The baseline routine biochemical parameters between cases and controls were comparable, except for significantly higher serum levels of total cholesterol, low-density lipoprotein cholesterol and non-high-density lipoprotein cholesterol among cases, when compared to that of controls [Table - 2]. It was also observed that patients with psoriasis had significantly higher levels of lipoprotein ratios, total cholesterol/high density lipoprotein, low-density lipoprotein/high-density lipoprotein, non-high-density lipoprotein/high-density lipoprotein and comprehensive lipid tetrad index, when compared to controls [Table - 3]. We also observed that patients with psoriasis had elevated levels of malondialdehyde, lipoprotein (a) and atherogenic index, as compared to controls [Table - 4]. Psoriasis severity as assessed by PASI, correlated positively with malondialdehyde, lipoprotein (a) and atherogenic index [Figure - 1], [Figure - 2], [Figure - 3]. Serum levels of malondialdehyde correlated positively with comprehensive lipid tetrad index (r = 0.359, P < 0.001), lipoprotein (a) (r = 0.572, P < 0.001) and atherogenic index (r = 0.518, P < 0.001).
|Figure 1: Correlation between malondialdehyde (MDA) and psoriasis area severity index (PASI) (r = 0.64, P < 0.001)|
|Figure 2: Correlation between lipoprotein (a) (Lp [a]) and psoriasis area severity index (PASI) (r = 0.87, P < 0.001)|
|Figure 3: Correlation between atherogenic index (AI) and psoriasis area severity index (PASI) (r = 0.73, P < 0.001)|
To assess the effects of confounders on the study parameters, a multivariate linear regression analysis was performed with malondialdehyde and lipoprotein (a) as dependent variables. In both the models, it was observed that psoriasis was an independent risk factor in each model, after adjusting for age, total cholesterol, atherogenic index, low-density lipoprotein and non-high-density lipoprotein.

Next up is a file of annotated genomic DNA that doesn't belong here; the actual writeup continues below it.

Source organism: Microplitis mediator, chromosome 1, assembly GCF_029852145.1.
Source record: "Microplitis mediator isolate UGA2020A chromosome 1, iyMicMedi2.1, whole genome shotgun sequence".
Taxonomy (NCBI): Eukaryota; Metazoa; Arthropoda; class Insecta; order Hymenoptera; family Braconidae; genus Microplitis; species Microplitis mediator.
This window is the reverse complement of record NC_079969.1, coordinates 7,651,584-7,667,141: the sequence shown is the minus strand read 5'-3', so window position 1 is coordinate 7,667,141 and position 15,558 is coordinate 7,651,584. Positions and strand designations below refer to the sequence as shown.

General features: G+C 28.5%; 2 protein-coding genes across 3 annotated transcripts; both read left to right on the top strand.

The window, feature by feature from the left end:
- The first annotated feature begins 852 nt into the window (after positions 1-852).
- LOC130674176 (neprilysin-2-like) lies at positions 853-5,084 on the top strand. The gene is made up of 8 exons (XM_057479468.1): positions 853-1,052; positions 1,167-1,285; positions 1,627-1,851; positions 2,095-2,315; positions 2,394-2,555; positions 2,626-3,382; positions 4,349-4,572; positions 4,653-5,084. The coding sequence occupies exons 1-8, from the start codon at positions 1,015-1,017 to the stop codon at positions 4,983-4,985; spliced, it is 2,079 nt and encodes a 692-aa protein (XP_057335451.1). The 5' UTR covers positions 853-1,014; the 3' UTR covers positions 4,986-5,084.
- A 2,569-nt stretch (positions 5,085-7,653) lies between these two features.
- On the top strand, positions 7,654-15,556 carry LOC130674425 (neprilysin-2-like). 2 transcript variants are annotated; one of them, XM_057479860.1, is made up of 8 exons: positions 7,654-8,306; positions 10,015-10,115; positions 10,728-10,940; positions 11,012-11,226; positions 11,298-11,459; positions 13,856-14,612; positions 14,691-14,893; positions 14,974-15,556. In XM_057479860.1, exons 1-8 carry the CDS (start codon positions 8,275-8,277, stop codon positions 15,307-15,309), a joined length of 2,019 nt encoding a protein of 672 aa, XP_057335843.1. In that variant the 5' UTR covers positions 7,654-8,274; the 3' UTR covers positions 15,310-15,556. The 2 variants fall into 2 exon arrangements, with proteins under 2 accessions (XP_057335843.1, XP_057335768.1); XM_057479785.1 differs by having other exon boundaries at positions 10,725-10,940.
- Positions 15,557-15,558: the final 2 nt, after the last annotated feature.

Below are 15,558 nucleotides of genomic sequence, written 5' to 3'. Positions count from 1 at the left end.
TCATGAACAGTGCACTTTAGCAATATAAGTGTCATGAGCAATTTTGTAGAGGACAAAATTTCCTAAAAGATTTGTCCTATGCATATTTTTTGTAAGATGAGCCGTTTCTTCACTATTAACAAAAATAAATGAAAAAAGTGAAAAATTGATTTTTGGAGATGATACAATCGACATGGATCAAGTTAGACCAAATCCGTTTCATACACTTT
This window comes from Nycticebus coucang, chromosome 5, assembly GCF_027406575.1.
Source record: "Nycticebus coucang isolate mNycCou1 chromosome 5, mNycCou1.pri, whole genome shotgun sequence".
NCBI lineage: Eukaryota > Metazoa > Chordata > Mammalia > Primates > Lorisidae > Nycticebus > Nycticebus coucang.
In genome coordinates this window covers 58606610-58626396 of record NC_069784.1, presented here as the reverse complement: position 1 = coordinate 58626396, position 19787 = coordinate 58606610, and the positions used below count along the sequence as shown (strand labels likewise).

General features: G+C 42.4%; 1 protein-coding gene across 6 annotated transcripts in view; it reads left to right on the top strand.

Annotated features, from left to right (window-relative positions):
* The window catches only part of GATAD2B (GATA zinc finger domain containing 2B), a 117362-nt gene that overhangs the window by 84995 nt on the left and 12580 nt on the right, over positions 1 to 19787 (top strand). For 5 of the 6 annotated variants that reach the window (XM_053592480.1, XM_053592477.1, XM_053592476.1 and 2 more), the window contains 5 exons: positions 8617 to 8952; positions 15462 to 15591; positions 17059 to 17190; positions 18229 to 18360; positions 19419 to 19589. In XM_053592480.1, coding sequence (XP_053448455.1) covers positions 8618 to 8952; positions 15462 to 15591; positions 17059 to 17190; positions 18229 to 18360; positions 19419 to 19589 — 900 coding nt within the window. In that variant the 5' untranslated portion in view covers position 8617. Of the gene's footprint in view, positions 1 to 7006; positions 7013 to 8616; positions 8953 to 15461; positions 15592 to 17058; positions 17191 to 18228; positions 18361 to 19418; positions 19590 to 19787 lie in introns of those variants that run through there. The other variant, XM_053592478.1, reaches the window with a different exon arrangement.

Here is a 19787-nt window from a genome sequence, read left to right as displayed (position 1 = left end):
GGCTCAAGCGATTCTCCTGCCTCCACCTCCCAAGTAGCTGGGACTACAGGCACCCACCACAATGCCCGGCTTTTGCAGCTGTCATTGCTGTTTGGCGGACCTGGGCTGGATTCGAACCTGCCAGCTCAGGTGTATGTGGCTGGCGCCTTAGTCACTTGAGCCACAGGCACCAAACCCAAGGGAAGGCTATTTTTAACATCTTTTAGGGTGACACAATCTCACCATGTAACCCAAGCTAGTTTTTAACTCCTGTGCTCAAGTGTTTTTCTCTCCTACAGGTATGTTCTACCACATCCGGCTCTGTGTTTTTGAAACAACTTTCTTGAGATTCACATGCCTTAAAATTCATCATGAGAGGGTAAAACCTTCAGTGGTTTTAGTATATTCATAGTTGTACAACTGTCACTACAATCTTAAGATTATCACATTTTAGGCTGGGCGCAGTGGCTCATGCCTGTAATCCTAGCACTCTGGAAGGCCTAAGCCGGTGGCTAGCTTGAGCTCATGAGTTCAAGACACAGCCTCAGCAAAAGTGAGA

Psoriasis is a systemic inflammatory disease with concomitant co-morbidities. It is known that patients with severe forms of psoriasis have a reduced life expectancy which might be due to cardiovascular complications such as myocardial infarction or stroke. In the present study, we found a statistically significant increase (P = 0.016) in the Framingham risk score in subjects with psoriasis in comparison with controls, indicating a significantly higher cardiovascular risk. How exactly psoriasis and its co-morbidities are pathophysiologically linked is poorly understood. The disease has been associated with oxidative stress, abnormal lipid metabolism and a high frequency of cardiovascular events resulting in increased morbidity and mortality.
The skin is continuously exposed to ultraviolet radiation and other environmental stress, resulting in oxidative injury. , There are several studies investigating the oxidant/antioxidant status in psoriasis and it has been suggested that increased reactive oxygen species and deficient antioxidant system is responsible for the pathogenesis of psoriasis. ,,, Increased oxidative stress in psoriasis also increases the risk of atherosclerosis leading to cardiovascular events. 
Abnormalities in lipid metabolism may be another important contributory factor in the pathogenesis of psoriasis. There are many reports showing increased pro-atherogenic lipid profile, resulting in increased cardiovascular events. ,,,, Chronic inflammation, the hallmark of psoriasis, and paradoxically, treatment of psoriasis, may both result in dyslipidemias. Conversely, there are certain studies showing a normal lipid profile.  In our study, patients with psoriasis had significantly higher levels of lipoprotein ratios (total cholesterol/high-density lipoprotein, low-density lipoprotein/ high-density lipoprotein, non-high-density lipoprotein/high-density lipoprotein
and comprehensive lipid tetrad index) and atherogenic index, when compared to controls, suggesting the presence of atherogenic dyslipidemia in psoriasis. These findings are in concordance with the observations of Kadam et al., Jyothi et al. and Samuel and Murari. ,,